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Letter to Dr. Goodman

Thomas Whitley

Dr. Goodman,

This is not easy, you know? Going on without you. In the countless e-mail conversations between me, you and Sam you always complained about Sam and I being able to shoot back one-liners while you were writing novelettes. Today, I fear, I am the one who cannot be succinct. For, you have touched me in too many ways. It is tough, though, to remember. I think you knew that this was particularly difficult for me, but you taught me the importance of it. You taught me that memory is sacred; that remembering is a sacred act. For the past 48 hours now I have been actively engaged in remembering. Partly because I will always remember; mostly because I can never forget.

To be sure, I have memories of our time together. I have more of those than I can recall. I remember the time we spent together in October traveling from Boiling Springs to D.C. to Charleston and to Savannah, you and I trading time behind the wheel. I remember worshiping with you in the National Cathedral. I remember calling you at your home early on in our friendship about an issue that had arisen at school and how caring and supporting you were of whatever my decision would have been. I remember going to the Conor Oberst concert in Asheville, your bush league attempt to mosh with me and Sam and not getting back to Boiling Springs until 2am. The conversation we had on the way back is one I hope I never forget. I remember you telling a few of us that your middle name wasn’t really pronounced Eugene, but was actually pronounced Ew-jean.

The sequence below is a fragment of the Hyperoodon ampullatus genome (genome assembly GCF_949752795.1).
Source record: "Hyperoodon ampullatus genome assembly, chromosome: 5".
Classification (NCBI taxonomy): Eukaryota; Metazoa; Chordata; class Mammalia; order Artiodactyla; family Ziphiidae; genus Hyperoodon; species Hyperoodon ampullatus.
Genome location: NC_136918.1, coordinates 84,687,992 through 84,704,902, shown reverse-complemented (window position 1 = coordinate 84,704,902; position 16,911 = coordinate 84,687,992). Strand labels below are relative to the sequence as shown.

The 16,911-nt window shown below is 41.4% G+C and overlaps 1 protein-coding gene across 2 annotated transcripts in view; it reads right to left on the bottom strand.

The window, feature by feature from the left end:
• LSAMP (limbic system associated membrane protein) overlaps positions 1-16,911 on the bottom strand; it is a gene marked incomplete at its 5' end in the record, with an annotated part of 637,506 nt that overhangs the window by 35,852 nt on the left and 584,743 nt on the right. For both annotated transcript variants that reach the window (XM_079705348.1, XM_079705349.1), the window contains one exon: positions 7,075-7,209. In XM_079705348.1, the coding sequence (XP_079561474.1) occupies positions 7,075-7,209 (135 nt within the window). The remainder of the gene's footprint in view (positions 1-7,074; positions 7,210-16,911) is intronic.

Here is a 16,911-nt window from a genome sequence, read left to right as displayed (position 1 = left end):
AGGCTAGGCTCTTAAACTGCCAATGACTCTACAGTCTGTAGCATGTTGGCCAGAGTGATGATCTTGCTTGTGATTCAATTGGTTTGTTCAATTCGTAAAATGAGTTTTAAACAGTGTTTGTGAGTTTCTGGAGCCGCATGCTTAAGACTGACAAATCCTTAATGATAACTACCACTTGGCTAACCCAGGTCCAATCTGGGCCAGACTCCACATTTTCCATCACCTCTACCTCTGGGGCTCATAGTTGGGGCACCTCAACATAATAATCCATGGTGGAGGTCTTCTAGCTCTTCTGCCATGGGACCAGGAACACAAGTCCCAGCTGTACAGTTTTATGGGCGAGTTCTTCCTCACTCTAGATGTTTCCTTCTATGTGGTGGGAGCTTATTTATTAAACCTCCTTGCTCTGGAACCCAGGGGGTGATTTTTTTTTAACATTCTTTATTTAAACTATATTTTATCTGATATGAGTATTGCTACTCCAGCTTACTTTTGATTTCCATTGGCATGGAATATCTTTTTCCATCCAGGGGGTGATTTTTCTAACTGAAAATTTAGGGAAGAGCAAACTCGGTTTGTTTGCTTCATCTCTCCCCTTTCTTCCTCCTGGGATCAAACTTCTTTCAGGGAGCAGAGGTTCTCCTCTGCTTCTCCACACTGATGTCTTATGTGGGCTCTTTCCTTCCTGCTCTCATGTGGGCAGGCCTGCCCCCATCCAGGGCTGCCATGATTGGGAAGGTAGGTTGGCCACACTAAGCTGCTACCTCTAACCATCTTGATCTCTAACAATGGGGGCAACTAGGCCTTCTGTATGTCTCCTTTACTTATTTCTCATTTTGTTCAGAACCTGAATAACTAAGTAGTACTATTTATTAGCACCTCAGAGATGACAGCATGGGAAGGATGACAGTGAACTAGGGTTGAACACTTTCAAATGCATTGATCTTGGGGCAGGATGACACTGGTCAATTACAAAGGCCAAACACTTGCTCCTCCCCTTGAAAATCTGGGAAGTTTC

Your readings before class were always thoughtful. One of my favorites was before a hermeneutics class one night when you quoted lyrics from The Shins:

“And if the old guard still offend,
They’ve got nothing left on which you depend.
So enlist every ounce of your bright blood, and off with their heads!
Jump from the hook! You’re not obliged to swallow anything you despise!”

Those lyrics are so you. You pushed me to think for myself more than ever.

So, to be sure, I have memories of our time together, but I also have more. I have your legacy that so many others around me recognize as well.

It is your legacy that I hope most to carry on. Your passion for Jewish-Christian dialogue was not lost on me. It has been my passion for some while now, but is even more so now. You told us one day that our theology has got to be in response to reality. Since that day I have taken my theology more seriously. I have looked, as you pushed me to, for places where God is working among groups that we typically see as “others,” such as Jews and homosexuals. Your legacy will not die with me, Dr. Goodman. I will teach and preach what you taught and preached: equality, love, healing and reconciliation. I will remember the Holocaust, especially the shoes. I will carry your banner high and I will sing Leonard Cohen, Led Zeppelin, Prince and Abba songs loud.

The heart of it really, though, Danny, is that you inspire me. I saw myself in you and I have never been as honored as when you said your saw similarities between us. It’s been a long time since I’ve had a hero, but that’s what you are. I am a better person for having known you. I am a better person because you are my friend.

Peace and Blessings,

Thomas